By Jaime Babbitt
Share this with your students! Being a member of a choir is always–repeat, always–an honor and a joy. Let’s face it: we shouldn’t do it otherwise. Serving our community and the world beyond by raising our voices in song — what better way to give back? What better way to ramp up our personal best as singers? What can we do to be all that we can be? (Okay, that was paraphrasing an old ad campaign for the army, but you get the idea…)
You can show up early for rehearsals and performances – notice I didn’t say “on time.” In the world of music-making, I teach all my students that being early is being on time. So, do what you must and allow for any and all traffic jams, train tie-ups or drawbridge openings.
You can make sure that you look marvelous on gig day – notice I didn’t say “look good.” That means any and all aspects of your personal grooming and apparel are beyond reproach. Hair, eyebrows, skin, makeup, jewelry (if any) are tasteful, clean and thought out ahead of time, like the day before. Yes, you should do your nails, too, even if no one will see them. You’ll see them. Earn extra awesome points and leave fragrances at home; no one wants to cough because you wanted to smell nice.
You can make time to do your homework – schedule it into your day like you schedule a lunch or a Zumba class. Get confident that you know where you’re breathing (i.e., with the rest of your section), all your word pronunciations, tempos and movements (if any). Ask about anything you don’t know even if you feel silly. Download mp3s you have access to and play them in your car, on the treadmill or at the pool.
You can pay professional-level attention at rehearsals; if you’re a professional person, you know what that means. If you’re younger or aren’t in that world, it means showing up prepared with music, recording device, pencils, water, snacks, throat drops or sprays and anything else you might need for the next several hours. Your phone must be either off (or on vibrate if it must be on) and your voice is already warmed up. You listen to everything your choir director is saying, and you don’t chat with your neighbors until break time. Boom. That’s the mic dropping.
You can be helpful to the choir above and beyond singing. Choirs need volunteers for social media, marketing, robe/costume fitting, community outreach, et cetera, and you can be that guy or girl! But remember: once you commit, you must strive to keep that commitment. My old choir, Nashville in Harmony (Nashville’s phenomenal LGBTQ and-the-friends-who-love-them choir) had all kinds of opportunities: cooking at potluck dinners for homeless folks at the church where we rehearsed, singing down each section’s parts for rehearsal mp3s. See if you can be of service.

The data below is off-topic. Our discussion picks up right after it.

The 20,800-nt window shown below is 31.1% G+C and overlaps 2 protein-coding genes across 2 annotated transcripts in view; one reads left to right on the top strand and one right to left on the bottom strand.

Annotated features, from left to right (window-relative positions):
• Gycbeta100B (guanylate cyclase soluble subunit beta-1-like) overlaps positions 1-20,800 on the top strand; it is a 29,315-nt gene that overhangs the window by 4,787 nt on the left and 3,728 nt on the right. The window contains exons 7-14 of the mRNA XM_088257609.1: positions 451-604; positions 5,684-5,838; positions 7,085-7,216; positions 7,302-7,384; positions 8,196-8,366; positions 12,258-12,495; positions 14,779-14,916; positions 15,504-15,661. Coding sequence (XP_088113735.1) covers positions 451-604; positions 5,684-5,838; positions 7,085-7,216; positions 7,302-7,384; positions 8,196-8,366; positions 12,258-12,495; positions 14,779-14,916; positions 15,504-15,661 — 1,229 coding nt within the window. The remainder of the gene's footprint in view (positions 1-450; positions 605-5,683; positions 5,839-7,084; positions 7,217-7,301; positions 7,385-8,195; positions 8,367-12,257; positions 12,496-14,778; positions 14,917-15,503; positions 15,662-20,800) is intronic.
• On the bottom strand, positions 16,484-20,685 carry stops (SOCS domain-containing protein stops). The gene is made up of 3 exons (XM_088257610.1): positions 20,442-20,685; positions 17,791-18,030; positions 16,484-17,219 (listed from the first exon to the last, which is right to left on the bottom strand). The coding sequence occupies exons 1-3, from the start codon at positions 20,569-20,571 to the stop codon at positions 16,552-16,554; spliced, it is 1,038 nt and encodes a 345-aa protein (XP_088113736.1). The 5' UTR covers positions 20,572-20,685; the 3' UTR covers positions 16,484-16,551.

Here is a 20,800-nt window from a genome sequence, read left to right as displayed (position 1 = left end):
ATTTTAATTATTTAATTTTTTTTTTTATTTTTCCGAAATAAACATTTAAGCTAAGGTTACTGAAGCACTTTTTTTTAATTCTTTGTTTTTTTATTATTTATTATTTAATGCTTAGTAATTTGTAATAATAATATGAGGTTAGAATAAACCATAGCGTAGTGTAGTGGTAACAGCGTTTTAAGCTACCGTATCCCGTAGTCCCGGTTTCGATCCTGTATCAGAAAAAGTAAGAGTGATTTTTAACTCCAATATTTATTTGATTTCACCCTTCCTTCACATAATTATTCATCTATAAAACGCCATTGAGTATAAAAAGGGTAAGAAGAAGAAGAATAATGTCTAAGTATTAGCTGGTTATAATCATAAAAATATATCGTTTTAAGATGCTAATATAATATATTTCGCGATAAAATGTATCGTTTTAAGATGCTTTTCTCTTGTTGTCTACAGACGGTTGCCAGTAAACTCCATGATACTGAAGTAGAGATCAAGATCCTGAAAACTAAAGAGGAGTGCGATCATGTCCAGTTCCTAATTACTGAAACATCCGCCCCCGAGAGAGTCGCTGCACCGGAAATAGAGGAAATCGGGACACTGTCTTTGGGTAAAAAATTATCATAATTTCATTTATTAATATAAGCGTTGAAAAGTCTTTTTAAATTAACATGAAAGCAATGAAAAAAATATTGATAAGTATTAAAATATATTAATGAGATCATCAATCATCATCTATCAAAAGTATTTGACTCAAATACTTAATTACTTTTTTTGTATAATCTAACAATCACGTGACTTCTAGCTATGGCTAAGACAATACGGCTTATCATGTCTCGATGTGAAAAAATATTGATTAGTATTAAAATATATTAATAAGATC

You can make a point to know what you’re singing about. Too many choristers don’t take the time to uncover the meaning of what they’re singing, or they settle for perfunctory knowledge of the story. Ask yourself, “Am I doing full service to the music?” An honest answer might be: not exactly. Nashville in Harmony performed “Codebreaker,” a 49-minute piece detailing the life of Alan Turing, a British scientist known as the father of modern artificial intelligence. Every choir member knew his incredible and heartbreaking story. You might be interested, too: youtube.com/watch?v=y7bkTuCSBQQ
You can learn that blending is king — until you’re soloing. One of the most wonderful things about being a chorister is that you get to sharpen your blending skills. And what a skill it is. But being able to put that skill away when it comes time for you to shine in the spotlight is a different story. If you have the time to develop both your section voice and your solo voice, more power to you. It’s an amazing exercise in freedom, adapting to change and acknowledging all the facets of your gift. But don’t fret if you’re more comfortable as part of the “machine,” rent the film Twenty Feet from Stardom and see how cool that role can be!
You can make friends and not just in your own section. It’s really easy to stick to the several people around us and have our own little clique, but I urge you to branch out and get to know as many people as you can. This is especially great for all the shy choristers out there; you’ve got built-in similar interests, and won’t it feel great to conquer your fears in a safe, joyful environment? Have a coffee, set up a mini-rehearsal. I bet you’ll be glad you did.
Last but not least, you can make having fun a really big priority. Too many singers come into choir with lots of emotional musical baggage and questions abound: “Am I capable enough, religious enough, talented enough?” I hope you can answer “yes” to all your questions (and hey, fake it ‘til you make it if you’ve got a “no” or two in there) and have a great time as you become an even greater choir member!
To that end, for my singers who loved the show The Office, this one’s for you: ctyc.co.za/2018/06/02/choir-as-described-by-michael-scott/
Jaime Babbitt coached voice/performance for Disney and wrote Working with Your Voice: The Career Guide to Becoming a Professional Singer (Alfred Publishing). As a session singer, she’s “jingled” for Coke, Pillsbury, Chevrolet and hundreds more. She’s sung thousands of gigs and toured with Leon Russell and Sam Moore. Jaime sang background vocals with George Strait, Courtney Love, Barbra Streisand, Willie Nelson, Jimmy Webb, Miley & Billy Ray Cyrus, and Johnny Mathis. For info, workingwithyourvoice.com